There are businesses that pay living wages; others have benefits packages better than others. To work for a store such as WalMart or any other business that does not pay a living wage, does not provide adequate health insurance or retirement plan, is foolish beyond imagining. There is no reason to agree to serf-wages. Businesses will continue to pay low wages as long as there are people willing to work for low wages.
Seem obvious? Yes! That is correct. It is obvious. It is so obvious, it is almost funny. Except it isn't funny.
Grocery stores typically have very small profit margins, only a few percent. So it's a bit surprising that grocery clerks could get rich working in them.
It sounds like the employees pay into a retirement fund that is leveraged by the store. If that is so, an account can build for retirement. I don't shop at a WinCo; there is not one near me. From what I read in this string, if they charge for bags and don't accept credit cards, that lowers the cost of groceries somewhat. It would be interesting to talk to some employees and see how they like the retirement plan.
Wow. I would LOVE to see WinCo promote itself and its business model outside of Oregon and especially in direct competition with Walmart. It might be tough going, as they don't accept credit cards, but if they deliver good product at a price and supply matching service, I'll guarantee you they'll draw a crowd!
I've shopped at Winco for about 20 years, and have been more impressed as the years go by, although they're not perfect.
One of the things I noticed 2 years ago is that they allow no panhandling, no religious begging, and no other kinds of begging or selling anywhere on their premises. I love that!
There are many stores that have the xmas bells-ringing beggars trying to make me feel guilty for not donating to their cause. And many have their clerks asking if I want to donate to x, y or z. I hate that! I come to their store to purchase something, not to be harassed. In fact, I think I'll start saying that from now on. Better yet, send an email to the owner &/or manager of those stores, stating that.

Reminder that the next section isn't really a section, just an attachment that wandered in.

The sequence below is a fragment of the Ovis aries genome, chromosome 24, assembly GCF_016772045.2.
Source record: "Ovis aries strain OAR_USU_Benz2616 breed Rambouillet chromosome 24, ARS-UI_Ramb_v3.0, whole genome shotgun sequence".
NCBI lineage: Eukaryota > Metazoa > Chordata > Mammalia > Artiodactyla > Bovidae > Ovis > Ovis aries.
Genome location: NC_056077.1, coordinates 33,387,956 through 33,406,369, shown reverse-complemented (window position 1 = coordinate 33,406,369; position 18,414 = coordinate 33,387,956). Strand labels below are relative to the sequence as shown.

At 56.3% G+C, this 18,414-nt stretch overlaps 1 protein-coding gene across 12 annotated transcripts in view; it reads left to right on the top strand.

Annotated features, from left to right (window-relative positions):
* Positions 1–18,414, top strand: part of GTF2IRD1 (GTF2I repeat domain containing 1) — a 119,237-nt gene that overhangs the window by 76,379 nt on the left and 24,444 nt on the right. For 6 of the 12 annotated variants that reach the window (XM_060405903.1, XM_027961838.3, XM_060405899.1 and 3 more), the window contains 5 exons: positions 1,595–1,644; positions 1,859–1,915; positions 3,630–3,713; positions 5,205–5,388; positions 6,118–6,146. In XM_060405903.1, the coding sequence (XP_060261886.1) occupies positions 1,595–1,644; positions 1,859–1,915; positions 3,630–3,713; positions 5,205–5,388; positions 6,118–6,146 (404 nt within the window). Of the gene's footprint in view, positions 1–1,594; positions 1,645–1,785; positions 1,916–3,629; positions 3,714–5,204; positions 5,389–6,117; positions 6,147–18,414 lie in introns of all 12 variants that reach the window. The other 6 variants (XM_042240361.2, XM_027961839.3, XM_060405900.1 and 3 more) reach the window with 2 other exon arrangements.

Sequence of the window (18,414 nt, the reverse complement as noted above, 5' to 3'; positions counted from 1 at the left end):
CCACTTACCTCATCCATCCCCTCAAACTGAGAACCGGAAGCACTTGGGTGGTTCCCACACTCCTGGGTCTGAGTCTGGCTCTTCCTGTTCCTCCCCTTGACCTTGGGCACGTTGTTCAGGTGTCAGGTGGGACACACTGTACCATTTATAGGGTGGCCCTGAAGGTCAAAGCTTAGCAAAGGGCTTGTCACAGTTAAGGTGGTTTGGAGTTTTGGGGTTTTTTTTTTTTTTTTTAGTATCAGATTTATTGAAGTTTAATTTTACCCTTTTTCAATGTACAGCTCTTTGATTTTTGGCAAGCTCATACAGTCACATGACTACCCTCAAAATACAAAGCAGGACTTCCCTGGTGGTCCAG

A few months ago, I sent an email to Winco, thanking them for the no begging policy, and they thanked me in turn.
A month ago, I sent another email, saying that I use a lot of Hydrogen Peroxide, and asking why they charge $1.04 when Walmart charges $0.88 I said something like: Is it because you don't deal in as high a volume as Walmart and/or is it because your product is superior? There answer was:
"Thank you for the great question! While we can’t comment on other stores’ pricing, we’re happy to give some insight.
We do our best to negotiate the lowest possible price on the best quality product we can find. Factors such as how much we sell does play into how low a price we can negotiate for our customers. While we can’t always have the lowest price on every item, we do our best to make sure that our customers will save the most on their overall total. We hope this gives some insight into our pricing. :)
Thank you as always for supporting our employee-owned stores, it’s an honor working for you!
Thank you for your time, Abi H., WinCo Foods - An Employee Owned Company